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H. Wiley Hitchcock, at 84; leading music scholar, writer

Email|Print|Single Page| Text size + By Anthony Tommasini
New York Times News Service / December 10, 2007

NEW YORK - H. Wiley Hitchcock, a leading scholar of American music and the founding director of the Institute for Studies in American Music at Brooklyn College, died Wednesday in Manhattan. He was 84.

The cause was prostate cancer, his wife, Janet Hitchcock, said.

Besides being a teacher, editor, and author of works including important studies of baroque music, Dr. Hitchcock played a major role in building a support structure for scholars and studies in American music.

In addition to founding the institute at Brooklyn College, part of the City University of New York, in 1971 and directing it through 1993, Dr. Hitchcock served as president of the Music Library Association, the Charles Ives Society, and the American Musicological Society. He was also on the editorial boards of The Musical Quarterly and American Music, as well as of New World Records, a recording venture devoted to American music.

He was probably best known as the co-editor (and chief content editor), along with the British musicologist Stanley Sadie, of the New Grove Dictionary of American Music (Macmillan, 1986). The voluminous "Ameri-Grove," as it came to be called, was heralded for its ecumenical embrace of vernacular musical idioms and for its often-breezy writing style.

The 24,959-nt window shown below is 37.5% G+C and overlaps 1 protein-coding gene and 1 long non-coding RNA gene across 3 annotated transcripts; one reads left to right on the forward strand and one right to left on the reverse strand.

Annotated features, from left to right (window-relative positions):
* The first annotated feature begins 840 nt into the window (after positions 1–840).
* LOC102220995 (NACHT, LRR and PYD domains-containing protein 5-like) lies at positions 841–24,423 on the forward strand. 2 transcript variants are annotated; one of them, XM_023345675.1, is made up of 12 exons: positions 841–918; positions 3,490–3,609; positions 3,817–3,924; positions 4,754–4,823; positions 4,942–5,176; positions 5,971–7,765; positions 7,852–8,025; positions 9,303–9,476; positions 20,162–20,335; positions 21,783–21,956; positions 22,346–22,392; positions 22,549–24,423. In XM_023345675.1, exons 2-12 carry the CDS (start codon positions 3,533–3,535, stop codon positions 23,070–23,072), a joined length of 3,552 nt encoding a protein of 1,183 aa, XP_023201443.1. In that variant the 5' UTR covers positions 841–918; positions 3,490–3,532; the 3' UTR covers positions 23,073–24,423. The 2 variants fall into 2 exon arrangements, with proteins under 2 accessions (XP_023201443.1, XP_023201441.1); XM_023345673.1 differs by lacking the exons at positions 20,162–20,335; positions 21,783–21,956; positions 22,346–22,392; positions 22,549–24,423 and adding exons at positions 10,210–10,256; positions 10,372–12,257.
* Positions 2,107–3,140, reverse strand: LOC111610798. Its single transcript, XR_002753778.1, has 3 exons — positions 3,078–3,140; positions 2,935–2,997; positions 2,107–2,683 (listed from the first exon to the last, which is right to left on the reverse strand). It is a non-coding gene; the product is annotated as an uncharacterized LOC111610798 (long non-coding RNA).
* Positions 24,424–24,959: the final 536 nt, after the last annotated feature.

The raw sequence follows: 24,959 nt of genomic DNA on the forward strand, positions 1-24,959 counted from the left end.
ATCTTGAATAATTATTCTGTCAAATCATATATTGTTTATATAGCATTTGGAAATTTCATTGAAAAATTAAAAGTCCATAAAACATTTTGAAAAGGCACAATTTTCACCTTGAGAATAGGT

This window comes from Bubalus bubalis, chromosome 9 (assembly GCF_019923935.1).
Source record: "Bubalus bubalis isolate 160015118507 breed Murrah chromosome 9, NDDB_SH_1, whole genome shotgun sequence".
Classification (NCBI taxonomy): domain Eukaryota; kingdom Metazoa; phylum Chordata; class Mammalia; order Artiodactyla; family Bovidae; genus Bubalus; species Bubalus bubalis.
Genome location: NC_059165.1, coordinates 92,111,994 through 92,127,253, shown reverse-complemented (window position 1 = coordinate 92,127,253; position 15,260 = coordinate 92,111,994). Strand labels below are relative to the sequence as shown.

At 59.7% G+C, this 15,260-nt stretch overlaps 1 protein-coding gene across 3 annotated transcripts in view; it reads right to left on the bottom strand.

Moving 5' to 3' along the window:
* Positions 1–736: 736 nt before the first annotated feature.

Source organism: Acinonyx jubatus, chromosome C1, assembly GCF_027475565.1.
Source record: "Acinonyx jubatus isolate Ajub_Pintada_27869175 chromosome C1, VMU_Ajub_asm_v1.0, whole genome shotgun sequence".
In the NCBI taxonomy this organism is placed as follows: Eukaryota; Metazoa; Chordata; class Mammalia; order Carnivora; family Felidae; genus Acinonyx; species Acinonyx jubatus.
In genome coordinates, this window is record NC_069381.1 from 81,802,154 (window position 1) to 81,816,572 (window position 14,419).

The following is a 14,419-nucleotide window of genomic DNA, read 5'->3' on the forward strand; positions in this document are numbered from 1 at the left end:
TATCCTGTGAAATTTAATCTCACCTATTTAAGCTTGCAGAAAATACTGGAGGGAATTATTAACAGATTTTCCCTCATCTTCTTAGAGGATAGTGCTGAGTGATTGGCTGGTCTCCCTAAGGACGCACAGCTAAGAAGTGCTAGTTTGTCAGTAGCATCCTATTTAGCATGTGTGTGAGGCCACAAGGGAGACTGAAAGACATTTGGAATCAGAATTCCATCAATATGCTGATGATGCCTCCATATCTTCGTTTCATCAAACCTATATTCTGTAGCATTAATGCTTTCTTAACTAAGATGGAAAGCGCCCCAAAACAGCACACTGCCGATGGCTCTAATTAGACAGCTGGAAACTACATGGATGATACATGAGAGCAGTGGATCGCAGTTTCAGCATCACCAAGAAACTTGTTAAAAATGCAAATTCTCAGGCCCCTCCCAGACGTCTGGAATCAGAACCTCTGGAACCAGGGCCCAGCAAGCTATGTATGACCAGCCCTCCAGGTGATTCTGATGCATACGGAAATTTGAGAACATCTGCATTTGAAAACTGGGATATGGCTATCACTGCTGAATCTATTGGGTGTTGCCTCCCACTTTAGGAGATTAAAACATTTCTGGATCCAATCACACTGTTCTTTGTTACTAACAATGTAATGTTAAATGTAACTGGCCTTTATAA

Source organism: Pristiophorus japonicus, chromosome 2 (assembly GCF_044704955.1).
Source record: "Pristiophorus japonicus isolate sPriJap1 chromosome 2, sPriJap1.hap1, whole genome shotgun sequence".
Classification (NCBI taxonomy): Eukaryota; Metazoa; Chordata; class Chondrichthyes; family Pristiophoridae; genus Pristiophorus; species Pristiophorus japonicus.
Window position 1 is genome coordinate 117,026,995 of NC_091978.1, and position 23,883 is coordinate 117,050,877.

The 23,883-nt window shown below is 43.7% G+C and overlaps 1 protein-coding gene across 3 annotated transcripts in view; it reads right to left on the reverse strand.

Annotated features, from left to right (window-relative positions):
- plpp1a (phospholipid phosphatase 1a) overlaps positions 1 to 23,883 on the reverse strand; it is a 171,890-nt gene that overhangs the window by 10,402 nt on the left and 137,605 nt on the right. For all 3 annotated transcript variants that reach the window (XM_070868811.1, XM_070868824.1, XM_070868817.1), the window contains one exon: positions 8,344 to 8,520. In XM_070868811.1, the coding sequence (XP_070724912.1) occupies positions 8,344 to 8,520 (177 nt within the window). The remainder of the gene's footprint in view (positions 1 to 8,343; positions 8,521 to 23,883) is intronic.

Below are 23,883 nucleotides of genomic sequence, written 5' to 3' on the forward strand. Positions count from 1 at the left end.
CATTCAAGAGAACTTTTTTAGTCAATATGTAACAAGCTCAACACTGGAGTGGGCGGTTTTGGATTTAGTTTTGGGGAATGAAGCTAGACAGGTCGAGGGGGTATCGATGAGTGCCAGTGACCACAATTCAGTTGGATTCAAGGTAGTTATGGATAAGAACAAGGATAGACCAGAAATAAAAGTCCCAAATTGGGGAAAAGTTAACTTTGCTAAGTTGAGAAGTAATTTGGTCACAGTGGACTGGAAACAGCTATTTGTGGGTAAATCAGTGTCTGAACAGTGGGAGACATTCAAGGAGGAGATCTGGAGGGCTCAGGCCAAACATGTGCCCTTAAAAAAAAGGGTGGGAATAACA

Speaking of the work in a 1986 interview with The Boston Globe, Dr. Hitchcock explained his editorial stance.

"Lacking a patronage system, like Europe's, American music has developed along broad lines," he said. "Therefore, inclusiveness of pop music, jazz, country, rock and Native American Indian music was essential."

Hugh Wiley Hitchcock was born in Detroit. After earning a bachelor's degree at Dartmouth and a doctorate from the University of Michigan in Ann Arbor, where he began his teaching career, he studied music with Nadia Boulanger in Paris. In 1961, he relocated to New York to take a post at Hunter College, a decade later moving to Brooklyn College. He retired from CUNY in 1993 as a distinguished professor but continued to teach at Yale, Columbia, and New York University.

Among his notable books is "Music in the United States: A Historical Introduction" (1969), still a valued college text. His last completed work was a critical edition of the 129 songs by Charles Ives, published in 2004.

Besides his wife of 42 years, an art historian who is also known as Janet Cox-Rearick, he leaves two children from his first marriage, which ended in divorce: Susan Tyler Hitchcock of Charlottesville, Va.; and Hugh Jarvis Hitchcock of Miami; and two grandchildren.

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